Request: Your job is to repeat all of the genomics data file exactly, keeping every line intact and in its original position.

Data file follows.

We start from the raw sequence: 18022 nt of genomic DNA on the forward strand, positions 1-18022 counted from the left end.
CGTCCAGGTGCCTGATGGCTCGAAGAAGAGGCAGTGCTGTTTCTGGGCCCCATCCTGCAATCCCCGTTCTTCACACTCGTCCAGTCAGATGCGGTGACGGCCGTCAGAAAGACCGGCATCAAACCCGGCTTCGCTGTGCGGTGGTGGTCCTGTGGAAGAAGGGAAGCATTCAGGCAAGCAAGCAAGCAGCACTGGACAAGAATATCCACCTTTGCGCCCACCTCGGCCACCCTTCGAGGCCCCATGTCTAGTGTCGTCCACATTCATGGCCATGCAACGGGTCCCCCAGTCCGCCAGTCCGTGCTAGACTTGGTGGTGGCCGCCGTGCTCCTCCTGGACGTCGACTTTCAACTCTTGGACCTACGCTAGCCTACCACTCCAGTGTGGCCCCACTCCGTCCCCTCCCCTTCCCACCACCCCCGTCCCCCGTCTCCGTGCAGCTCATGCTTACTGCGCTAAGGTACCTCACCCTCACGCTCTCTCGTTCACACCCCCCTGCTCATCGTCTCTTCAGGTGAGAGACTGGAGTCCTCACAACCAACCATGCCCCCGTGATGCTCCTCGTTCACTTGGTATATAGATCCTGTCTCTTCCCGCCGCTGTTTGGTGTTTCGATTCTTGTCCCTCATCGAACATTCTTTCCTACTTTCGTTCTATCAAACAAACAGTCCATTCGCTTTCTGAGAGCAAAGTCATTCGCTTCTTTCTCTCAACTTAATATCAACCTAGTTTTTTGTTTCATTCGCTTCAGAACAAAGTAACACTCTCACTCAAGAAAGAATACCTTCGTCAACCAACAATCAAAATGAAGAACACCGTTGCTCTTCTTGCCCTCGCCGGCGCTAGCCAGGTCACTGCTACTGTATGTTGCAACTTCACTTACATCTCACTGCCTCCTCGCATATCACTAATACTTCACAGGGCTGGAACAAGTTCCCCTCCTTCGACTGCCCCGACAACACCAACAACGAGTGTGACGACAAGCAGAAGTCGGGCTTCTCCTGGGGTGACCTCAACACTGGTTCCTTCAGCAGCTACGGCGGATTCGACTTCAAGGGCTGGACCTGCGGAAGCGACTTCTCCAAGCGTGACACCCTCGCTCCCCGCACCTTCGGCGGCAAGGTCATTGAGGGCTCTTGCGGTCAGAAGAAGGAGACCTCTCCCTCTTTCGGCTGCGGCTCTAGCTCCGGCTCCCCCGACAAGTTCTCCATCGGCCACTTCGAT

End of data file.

We start from the raw sequence: 18022 nt of genomic DNA on the forward strand, positions 1-18022 counted from the left end.
CGTCCAGGTGCCTGATGGCTCGAAGAAGAGGCAGTGCTGTTTCTGGGCCCCATCCTGCAATCCCCGTTCTTCACACTCGTCCAGTCAGATGCGGTGACGGCCGTCAGAAAGACCGGCATCAAACCCGGCTTCGCTGTGCGGTGGTGGTCCTGTGGAAGAAGGGAAGCATTCAGGCAAGCAAGCAAGCAGCACTGGACAAGAATATCCACCTTTGCGCCCACCTCGGCCACCCTTCGAGGCCCCATGTCTAGTGTCGTCCACATTCATGGCCATGCAACGGGTCCCCCAGTCCGCCAGTCCGTGCTAGACTTGGTGGTGGCCGCCGTGCTCCTCCTGGACGTCGACTTTCAACTCTTGGACCTACGCTAGCCTACCACTCCAGTGTGGCCCCACTCCGTCCCCTCCCCTTCCCACCACCCCCGTCCCCCGTCTCCGTGCAGCTCATGCTTACTGCGCTAAGGTACCTCACCCTCACGCTCTCTCGTTCACACCCCCCTGCTCATCGTCTCTTCAGGTGAGAGACTGGAGTCCTCACAACCAACCATGCCCCCGTGATGCTCCTCGTTCACTTGGTATATAGATCCTGTCTCTTCCCGCCGCTGTTTGGTGTTTCGATTCTTGTCCCTCATCGAACATTCTTTCCTACTTTCGTTCTATCAAACAAACAGTCCATTCGCTTTCTGAGAGCAAAGTCATTCGCTTCTTTCTCTCAACTTAATATCAACCTAGTTTTTTGTTTCATTCGCTTCAGAACAAAGTAACACTCTCACTCAAGAAAGAATACCTTCGTCAACCAACAATCAAAATGAAGAACACCGTTGCTCTTCTTGCCCTCGCCGGCGCTAGCCAGGTCACTGCTACTGTATGTTGCAACTTCACTTACATCTCACTGCCTCCTCGCATATCACTAATACTTCACAGGGCTGGAACAAGTTCCCCTCCTTCGACTGCCCCGACAACACCAACAACGAGTGTGACGACAAGCAGAAGTCGGGCTTCTCCTGGGGTGACCTCAACACTGGTTCCTTCAGCAGCTACGGCGGATTCGACTTCAAGGGCTGGACCTGCGGAAGCGACTTCTCCAAGCGTGACACCCTCGCTCCCCGCACCTTCGGCGGCAAGGTCATTGAGGGCTCTTGCGGTCAGAAGAAGGAGACCTCTCCCTCTTTCGGCTGCGGCTCTAGCTCCGGCTCCCCCGACAAGTTCTCCATCGGCCACTTCGAT